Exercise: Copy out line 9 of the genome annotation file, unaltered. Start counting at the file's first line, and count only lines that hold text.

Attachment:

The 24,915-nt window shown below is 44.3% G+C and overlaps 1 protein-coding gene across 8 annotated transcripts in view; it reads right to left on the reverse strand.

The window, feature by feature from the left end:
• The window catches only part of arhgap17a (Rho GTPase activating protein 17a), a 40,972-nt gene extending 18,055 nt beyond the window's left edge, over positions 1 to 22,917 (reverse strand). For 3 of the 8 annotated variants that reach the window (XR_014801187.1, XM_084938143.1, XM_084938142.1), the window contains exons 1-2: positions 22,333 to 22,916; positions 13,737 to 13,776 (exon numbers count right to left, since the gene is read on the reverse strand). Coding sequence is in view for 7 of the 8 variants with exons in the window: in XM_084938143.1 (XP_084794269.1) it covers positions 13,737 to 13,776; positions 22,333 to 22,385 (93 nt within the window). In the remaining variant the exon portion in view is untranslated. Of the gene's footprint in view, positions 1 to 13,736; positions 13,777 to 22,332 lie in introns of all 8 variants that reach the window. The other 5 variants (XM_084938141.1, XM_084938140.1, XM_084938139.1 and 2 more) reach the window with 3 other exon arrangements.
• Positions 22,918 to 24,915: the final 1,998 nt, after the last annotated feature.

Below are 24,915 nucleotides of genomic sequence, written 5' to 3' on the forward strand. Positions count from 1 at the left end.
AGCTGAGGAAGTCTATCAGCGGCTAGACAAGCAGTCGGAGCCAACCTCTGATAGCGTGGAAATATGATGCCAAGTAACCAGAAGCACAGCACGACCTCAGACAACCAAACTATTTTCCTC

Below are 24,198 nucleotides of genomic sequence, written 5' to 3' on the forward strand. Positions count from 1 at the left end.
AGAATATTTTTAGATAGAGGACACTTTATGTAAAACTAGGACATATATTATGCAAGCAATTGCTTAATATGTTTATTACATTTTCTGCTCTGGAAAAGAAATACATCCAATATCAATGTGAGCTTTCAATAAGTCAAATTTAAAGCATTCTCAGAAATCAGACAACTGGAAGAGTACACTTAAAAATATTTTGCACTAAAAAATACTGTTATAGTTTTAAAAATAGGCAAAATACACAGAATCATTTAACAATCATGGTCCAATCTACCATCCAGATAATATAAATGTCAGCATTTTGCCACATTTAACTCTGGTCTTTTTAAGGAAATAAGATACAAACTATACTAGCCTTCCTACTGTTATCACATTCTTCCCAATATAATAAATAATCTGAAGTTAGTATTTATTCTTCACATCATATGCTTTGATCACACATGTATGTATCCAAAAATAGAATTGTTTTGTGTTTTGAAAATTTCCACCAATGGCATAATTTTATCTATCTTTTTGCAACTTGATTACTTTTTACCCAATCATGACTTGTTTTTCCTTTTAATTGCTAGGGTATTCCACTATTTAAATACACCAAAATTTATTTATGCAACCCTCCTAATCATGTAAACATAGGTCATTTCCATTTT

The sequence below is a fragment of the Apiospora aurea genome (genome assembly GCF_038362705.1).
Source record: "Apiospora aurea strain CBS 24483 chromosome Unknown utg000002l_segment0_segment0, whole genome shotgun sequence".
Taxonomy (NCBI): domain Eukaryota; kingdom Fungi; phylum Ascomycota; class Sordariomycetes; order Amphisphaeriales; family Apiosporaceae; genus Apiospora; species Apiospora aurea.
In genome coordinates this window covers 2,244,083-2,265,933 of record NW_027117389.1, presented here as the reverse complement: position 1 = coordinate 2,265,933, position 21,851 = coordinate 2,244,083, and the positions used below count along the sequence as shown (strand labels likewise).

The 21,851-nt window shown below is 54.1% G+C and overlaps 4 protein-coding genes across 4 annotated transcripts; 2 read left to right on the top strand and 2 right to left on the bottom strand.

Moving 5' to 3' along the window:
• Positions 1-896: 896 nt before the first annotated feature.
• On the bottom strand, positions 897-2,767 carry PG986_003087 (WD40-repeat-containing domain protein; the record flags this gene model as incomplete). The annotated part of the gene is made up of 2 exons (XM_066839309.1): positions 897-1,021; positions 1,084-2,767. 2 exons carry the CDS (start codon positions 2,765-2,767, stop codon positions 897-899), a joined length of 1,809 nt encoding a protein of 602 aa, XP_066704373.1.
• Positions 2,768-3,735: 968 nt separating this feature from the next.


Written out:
The sequence below is a fragment of the Apiospora aurea genome (genome assembly GCF_038362705.1).